For example, initiatives such as Breakthrough Listen, a ten-year, US$100,000,000 programme begun in 2016, continually survey the Universe for signals of extra-terrestrial life.

Breakthrough Listen Project


UC Observatories Lick Automated Planet Finder fully robotic 2.4-meter optical telescope at Lick Observatory, situated on the summit of Mount Hamilton, east of San Jose, California, USA.

Green Bank Radio Telescope, West Virginia, USA, now the center piece of the Green Bank Observatory(US), being cut loose by the National Science Foundation(US), supported by Breakthrough Listen Project, West Virginia University, and operated by the nonprofit Associated Universities, Inc.

CSIRO-Commonwealth Scientific and Industrial Research Organisation (AU) Parkes Observatory [ Murriyang, the traditional Indigenous name] , located 20 kilometres north of the town of Parkes, New South Wales, Australia, 414.80m above sea level.

SKA SARAO Meerkat telescope(SA) 90 km outside the small Northern Cape town of Carnarvon, SA.

Newly added

University of Arizona Veritas Four Čerenkov telescopes A novel gamma ray telescope under construction at the CfA Fred Lawrence Whipple Observatory (US), Mount Hopkins, Arizona (US), altitude 2,606 m 8,550 ft. A large project known as the Čerenkov Telescope Array, composed of hundreds of similar telescopes to be situated at Roque de los Muchachos Observatory [Instituto de Astrofísica de Canarias ](ES) in the Canary Islands and Chile at European Southern Observatory Cerro Paranal(EU) site. The telescope on Mount Hopkins will be fitted with a prototype high-speed camera, assembled at the University of Wisconsin–Madison (US) and capable of taking pictures at a billion frames per second. Credit: Vladimir Vassiliev. _____________________________________________________________________________________

Meanwhile, Breakthrough Starshot is a proof-of-concept project involving sending a fleet of tiny centimetre-sized light-sail spacecraft to our nearest neighbouring star system, Alpha Centauri. This project could lead to the development of Earth-based steerable lasers.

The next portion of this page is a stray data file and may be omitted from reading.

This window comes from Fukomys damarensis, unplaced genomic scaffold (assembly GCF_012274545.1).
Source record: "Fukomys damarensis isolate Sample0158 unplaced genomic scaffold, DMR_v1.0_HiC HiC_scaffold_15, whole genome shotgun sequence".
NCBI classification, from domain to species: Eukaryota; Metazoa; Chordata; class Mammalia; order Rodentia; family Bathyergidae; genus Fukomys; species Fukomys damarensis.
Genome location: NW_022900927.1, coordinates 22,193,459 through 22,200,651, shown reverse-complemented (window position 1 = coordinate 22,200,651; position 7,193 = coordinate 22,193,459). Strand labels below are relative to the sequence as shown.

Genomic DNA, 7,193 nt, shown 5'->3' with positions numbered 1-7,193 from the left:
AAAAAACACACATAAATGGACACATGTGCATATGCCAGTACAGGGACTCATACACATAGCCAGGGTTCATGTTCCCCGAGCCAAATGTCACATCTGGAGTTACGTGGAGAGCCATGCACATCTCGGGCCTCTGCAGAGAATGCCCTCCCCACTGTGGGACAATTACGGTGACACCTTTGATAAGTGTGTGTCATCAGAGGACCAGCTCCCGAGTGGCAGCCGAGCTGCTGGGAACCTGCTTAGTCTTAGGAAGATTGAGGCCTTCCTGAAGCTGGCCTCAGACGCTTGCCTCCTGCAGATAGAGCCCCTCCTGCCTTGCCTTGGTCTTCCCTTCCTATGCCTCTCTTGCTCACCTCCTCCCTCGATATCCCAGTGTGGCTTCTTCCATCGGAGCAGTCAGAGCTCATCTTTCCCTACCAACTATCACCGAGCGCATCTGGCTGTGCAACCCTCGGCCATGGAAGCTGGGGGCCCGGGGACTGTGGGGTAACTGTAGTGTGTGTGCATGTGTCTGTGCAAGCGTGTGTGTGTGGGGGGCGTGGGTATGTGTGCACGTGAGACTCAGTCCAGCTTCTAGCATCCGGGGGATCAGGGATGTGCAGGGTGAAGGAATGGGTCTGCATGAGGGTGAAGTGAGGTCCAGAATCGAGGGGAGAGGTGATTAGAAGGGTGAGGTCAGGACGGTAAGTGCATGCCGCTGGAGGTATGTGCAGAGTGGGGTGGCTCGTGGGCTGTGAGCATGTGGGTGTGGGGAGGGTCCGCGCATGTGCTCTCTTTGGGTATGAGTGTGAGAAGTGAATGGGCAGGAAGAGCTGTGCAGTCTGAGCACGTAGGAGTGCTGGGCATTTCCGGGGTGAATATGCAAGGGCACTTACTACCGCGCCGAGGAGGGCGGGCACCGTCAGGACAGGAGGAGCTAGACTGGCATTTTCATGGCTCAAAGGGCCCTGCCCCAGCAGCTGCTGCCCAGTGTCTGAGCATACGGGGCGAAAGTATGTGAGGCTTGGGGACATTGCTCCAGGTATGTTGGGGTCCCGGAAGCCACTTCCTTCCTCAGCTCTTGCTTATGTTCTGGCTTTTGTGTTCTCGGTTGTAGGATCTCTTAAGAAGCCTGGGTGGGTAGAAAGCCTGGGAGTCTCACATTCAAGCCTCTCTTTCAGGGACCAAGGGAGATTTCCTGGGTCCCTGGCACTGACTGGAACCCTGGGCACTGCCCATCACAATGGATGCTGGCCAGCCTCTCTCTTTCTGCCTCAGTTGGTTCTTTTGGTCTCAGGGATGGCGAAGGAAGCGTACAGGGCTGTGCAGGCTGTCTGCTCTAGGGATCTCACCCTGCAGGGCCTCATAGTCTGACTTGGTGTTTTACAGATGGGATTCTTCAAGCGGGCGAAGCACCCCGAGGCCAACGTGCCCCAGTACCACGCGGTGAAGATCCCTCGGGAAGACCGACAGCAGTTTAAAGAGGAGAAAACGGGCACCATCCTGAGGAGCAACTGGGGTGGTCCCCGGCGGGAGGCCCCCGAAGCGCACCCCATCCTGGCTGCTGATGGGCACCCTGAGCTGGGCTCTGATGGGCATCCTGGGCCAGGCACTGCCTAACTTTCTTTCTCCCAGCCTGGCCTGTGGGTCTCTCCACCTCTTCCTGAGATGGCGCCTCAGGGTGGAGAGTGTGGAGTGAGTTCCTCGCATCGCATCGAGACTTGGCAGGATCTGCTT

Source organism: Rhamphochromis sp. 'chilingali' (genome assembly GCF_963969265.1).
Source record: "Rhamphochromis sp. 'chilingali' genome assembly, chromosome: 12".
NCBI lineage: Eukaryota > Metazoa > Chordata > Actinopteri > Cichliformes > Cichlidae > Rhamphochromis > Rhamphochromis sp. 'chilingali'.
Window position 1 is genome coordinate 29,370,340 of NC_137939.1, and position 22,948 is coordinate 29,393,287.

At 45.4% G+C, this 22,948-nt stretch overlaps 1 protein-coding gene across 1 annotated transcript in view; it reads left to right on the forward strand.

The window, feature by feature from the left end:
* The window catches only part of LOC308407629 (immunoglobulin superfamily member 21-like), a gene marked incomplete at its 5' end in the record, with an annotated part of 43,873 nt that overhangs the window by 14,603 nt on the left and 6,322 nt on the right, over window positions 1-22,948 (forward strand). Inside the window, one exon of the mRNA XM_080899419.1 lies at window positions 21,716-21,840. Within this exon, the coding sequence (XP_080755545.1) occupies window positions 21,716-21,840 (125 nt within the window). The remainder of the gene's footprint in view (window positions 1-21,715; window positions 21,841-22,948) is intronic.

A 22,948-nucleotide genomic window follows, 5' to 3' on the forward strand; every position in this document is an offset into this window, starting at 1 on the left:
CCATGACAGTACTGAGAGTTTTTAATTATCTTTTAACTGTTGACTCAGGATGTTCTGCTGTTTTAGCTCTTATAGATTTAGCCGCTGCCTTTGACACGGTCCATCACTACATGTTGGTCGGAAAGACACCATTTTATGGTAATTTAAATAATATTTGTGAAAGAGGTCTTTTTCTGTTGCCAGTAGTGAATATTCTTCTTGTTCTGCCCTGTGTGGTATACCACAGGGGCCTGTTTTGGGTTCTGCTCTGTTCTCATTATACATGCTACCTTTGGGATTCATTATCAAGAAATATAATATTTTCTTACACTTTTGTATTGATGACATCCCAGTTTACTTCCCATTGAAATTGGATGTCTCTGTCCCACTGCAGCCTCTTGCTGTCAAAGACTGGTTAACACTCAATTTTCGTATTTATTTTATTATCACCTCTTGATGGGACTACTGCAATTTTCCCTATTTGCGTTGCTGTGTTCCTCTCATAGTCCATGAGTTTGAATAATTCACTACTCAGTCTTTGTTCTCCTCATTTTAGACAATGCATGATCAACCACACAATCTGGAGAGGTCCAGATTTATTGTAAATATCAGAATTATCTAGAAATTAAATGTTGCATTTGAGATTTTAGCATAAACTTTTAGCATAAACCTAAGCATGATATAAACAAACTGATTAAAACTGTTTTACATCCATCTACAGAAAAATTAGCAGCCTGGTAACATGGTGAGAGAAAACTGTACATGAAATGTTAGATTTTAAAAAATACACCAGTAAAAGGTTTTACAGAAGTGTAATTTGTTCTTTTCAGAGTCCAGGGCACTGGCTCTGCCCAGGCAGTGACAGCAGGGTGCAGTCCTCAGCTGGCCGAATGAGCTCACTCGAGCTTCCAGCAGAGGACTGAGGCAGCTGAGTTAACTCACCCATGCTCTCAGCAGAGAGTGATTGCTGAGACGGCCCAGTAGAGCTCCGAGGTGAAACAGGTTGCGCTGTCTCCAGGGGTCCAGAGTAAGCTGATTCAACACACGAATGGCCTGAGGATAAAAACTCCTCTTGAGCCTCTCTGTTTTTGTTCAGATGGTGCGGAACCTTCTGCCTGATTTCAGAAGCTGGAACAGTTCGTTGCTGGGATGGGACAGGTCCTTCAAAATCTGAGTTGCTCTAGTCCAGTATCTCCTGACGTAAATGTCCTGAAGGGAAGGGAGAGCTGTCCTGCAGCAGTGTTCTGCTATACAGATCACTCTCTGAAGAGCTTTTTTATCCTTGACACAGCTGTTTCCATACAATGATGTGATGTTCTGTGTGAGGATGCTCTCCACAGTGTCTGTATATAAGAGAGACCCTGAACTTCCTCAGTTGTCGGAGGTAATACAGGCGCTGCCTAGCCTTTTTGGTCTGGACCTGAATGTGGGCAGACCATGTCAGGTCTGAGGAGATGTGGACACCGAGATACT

Breakthrough Starshot Initiative

Breakthrough Starshot

ESO 3.6m telescope & HARPS at LaSilla, 600 km north of Santiago de Chile at an altitude of 2400 metres.

SPACEOBS, the San Pedro de Atacama Celestial Explorations Observatory is located at 2450m above sea level, north of the Atacama Desert, in Chile, near to the village of San Pedro de Atacama and close to the border with Bolivia and Argentina.

SNO Sierra Nevada Observatory is a high elevation observatory 2900m above the sea level located in the Sierra Nevada mountain range in Granada Spain and operated maintained and supplied by IAC.

Teide Observatory,Teide National Park, Tenerife in Tenerife Spain, home of two 40 cm LCO,telescopes, Altitude 2,390 m (7,840 ft)

Observatori Astronòmic del Montsec (OAdM), located in the town of Sant Esteve de la Sarga (Pallars Jussà), 1,570 meters on the sea level.

Bayfordbury Observatory,approximately 6 miles from the main campus of the University of Hertfordshire.

These continuing and developing enterprises will inevitably deliver new technological advancements, meaning that the 2020s will be an exciting decade, indeed.

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The University of Melbourne (AU) is an Australian public research university located in Melbourne, Victoria. Founded in 1853, it is Australia’s second oldest university and the oldest in Victoria. Times Higher Education ranks Melbourne as 33rd in the world, while the Academic Ranking of World Universities places Melbourne 44th in the world (both first in Australia).

Melbourne’s main campus is located in Parkville, an inner suburb north of the Melbourne central business district, with several other campuses located across Victoria. Melbourne is a sandstone university and a member of the Group of Eight, Universitas 21 and the Association of Pacific Rim Universities. Since 1872 various residential colleges have become affiliated with the university. There are 12 colleges located on the main campus and in nearby suburbs offering academic, sporting and cultural programs alongside accommodation for Melbourne students and faculty.

Melbourne comprises 11 separate academic units and is associated with numerous institutes and research centres, including the Walter and Eliza Hall Institute of Medical Research, Florey Institute of Neuroscience and Mental Health, the Melbourne Institute of Applied Economic and Social Research and the Grattan Institute. Amongst Melbourne’s 15 graduate schools the Melbourne Business School, the Melbourne Law School and the Melbourne Medical School are particularly well regarded.

Four Australian prime ministers and five governors-general have graduated from Melbourne. Nine Nobel laureates have been students or faculty, the most of any Australian university.